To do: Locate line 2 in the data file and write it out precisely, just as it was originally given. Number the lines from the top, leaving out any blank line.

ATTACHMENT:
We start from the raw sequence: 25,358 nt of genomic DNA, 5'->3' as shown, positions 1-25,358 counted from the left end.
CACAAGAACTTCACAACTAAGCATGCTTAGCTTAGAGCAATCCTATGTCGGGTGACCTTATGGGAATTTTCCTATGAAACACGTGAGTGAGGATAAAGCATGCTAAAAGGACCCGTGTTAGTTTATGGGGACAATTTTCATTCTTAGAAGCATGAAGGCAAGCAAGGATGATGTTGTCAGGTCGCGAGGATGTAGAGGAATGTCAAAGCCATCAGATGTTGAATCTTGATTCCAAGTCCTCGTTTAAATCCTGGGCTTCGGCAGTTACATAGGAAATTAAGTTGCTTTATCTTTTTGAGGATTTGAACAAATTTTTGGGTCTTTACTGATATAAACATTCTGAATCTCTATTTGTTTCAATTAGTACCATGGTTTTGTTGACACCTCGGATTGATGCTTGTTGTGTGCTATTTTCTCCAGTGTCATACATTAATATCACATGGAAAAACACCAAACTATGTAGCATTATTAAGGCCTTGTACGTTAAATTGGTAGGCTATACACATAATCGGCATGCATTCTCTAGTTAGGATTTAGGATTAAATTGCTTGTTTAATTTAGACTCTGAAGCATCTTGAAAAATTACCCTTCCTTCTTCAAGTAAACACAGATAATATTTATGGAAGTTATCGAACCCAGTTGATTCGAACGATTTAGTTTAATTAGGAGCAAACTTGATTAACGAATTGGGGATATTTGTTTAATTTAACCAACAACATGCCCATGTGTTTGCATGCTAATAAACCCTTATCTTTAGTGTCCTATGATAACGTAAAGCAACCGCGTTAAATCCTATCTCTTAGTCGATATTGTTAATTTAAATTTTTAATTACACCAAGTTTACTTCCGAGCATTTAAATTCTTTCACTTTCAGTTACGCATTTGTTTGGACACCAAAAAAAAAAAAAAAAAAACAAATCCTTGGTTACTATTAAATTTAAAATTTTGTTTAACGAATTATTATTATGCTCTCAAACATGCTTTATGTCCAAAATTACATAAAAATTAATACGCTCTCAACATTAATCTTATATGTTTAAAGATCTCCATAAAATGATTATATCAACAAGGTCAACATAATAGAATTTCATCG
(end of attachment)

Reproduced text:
CACAAGAACTTCACAACTAAGCATGCTTAGCTTAGAGCAATCCTATGTCGGGTGACCTTATGGGAATTTTCCTATGAAACACGTGAGTGAGGATAAAGCATGCTAAAAGGACCCGTGTTAGTTTATGGGGACAATTTTCATTCTTAGAAGCATGAAGGCAAGCAAGGATGATGTTGTCAGGTCGCGAGGATGTAGAGGAATGTCAAAGCCATCAGATGTTGAATCTTGATTCCAAGTCCTCGTTTAAATCCTGGGCTTCGGCAGTTACATAGGAAATTAAGTTGCTTTATCTTTTTGAGGATTTGAACAAATTTTTGGGTCTTTACTGATATAAACATTCTGAATCTCTATTTGTTTCAATTAGTACCATGGTTTTGTTGACACCTCGGATTGATGCTTGTTGTGTGCTATTTTCTCCAGTGTCATACATTAATATCACATGGAAAAACACCAAACTATGTAGCATTATTAAGGCCTTGTACGTTAAATTGGTAGGCTATACACATAATCGGCATGCATTCTCTAGTTAGGATTTAGGATTAAATTGCTTGTTTAATTTAGACTCTGAAGCATCTTGAAAAATTACCCTTCCTTCTTCAAGTAAACACAGATAATATTTATGGAAGTTATCGAACCCAGTTGATTCGAACGATTTAGTTTAATTAGGAGCAAACTTGATTAACGAATTGGGGATATTTGTTTAATTTAACCAACAACATGCCCATGTGTTTGCATGCTAATAAACCCTTATCTTTAGTGTCCTATGATAACGTAAAGCAACCGCGTTAAATCCTATCTCTTAGTCGATATTGTTAATTTAAATTTTTAATTACACCAAGTTTACTTCCGAGCATTTAAATTCTTTCACTTTCAGTTACGCATTTGTTTGGACACCAAAAAAAAAAAAAAAAAAACAAATCCTTGGTTACTATTAAATTTAAAATTTTGTTTAACGAATTATTATTATGCTCTCAAACATGCTTTATGTCCAAAATTACATAAAAATTAATACGCTCTCAACATTAATCTTATATGTTTAAAGATCTCCATAAAATGATTATATCAACAAGGTCAACATAATAGAATTTCATCG